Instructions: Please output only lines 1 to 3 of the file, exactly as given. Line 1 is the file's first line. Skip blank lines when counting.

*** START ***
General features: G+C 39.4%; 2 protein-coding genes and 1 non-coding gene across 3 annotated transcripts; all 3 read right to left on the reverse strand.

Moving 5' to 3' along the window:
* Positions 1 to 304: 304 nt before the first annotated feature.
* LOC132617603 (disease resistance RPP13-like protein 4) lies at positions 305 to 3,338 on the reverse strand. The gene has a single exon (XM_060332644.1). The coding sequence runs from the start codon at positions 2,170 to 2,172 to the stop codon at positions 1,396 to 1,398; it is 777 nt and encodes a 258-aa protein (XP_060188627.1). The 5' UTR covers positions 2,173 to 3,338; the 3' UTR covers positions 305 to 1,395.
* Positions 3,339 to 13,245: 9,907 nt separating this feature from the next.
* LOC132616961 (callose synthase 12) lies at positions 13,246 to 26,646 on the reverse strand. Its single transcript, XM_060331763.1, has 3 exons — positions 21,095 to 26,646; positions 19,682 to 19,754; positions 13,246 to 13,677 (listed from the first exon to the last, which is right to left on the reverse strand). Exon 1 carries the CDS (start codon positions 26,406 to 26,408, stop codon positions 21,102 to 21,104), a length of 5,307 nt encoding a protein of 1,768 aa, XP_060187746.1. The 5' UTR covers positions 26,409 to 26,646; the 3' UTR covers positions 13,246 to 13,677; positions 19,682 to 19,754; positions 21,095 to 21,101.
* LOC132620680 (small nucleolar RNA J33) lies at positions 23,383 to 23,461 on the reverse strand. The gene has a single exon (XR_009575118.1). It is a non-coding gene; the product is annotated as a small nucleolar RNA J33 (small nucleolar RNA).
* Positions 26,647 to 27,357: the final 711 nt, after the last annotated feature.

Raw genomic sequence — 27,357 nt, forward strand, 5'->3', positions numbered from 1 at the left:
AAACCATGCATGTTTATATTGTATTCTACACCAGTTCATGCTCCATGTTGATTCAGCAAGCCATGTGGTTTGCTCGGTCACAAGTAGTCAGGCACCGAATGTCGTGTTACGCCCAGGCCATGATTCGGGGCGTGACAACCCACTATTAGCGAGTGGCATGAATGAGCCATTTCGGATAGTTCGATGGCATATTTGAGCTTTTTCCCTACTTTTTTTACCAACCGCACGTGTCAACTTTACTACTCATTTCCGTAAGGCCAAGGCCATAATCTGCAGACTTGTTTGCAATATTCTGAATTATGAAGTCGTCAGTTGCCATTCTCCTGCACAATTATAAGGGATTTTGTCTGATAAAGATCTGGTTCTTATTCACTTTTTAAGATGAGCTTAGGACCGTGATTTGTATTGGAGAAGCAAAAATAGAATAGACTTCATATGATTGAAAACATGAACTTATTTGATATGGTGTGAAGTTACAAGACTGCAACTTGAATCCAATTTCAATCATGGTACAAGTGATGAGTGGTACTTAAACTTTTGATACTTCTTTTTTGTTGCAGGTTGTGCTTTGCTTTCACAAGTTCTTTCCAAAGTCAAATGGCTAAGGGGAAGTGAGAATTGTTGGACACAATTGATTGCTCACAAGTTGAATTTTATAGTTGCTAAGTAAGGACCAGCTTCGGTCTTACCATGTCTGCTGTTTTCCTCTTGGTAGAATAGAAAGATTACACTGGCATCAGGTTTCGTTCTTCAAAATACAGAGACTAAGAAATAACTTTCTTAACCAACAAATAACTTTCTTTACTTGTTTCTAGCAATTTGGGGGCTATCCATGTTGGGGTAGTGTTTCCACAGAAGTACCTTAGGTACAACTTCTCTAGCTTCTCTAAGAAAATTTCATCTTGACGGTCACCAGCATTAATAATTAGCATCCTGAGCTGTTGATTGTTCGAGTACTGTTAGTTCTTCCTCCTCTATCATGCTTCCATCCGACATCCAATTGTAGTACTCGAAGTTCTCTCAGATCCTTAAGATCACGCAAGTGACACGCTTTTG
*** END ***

General features: G+C 39.4%; 2 protein-coding genes and 1 non-coding gene across 3 annotated transcripts; all 3 read right to left on the reverse strand.

Moving 5' to 3' along the window:
* Positions 1 to 304: 304 nt before the first annotated feature.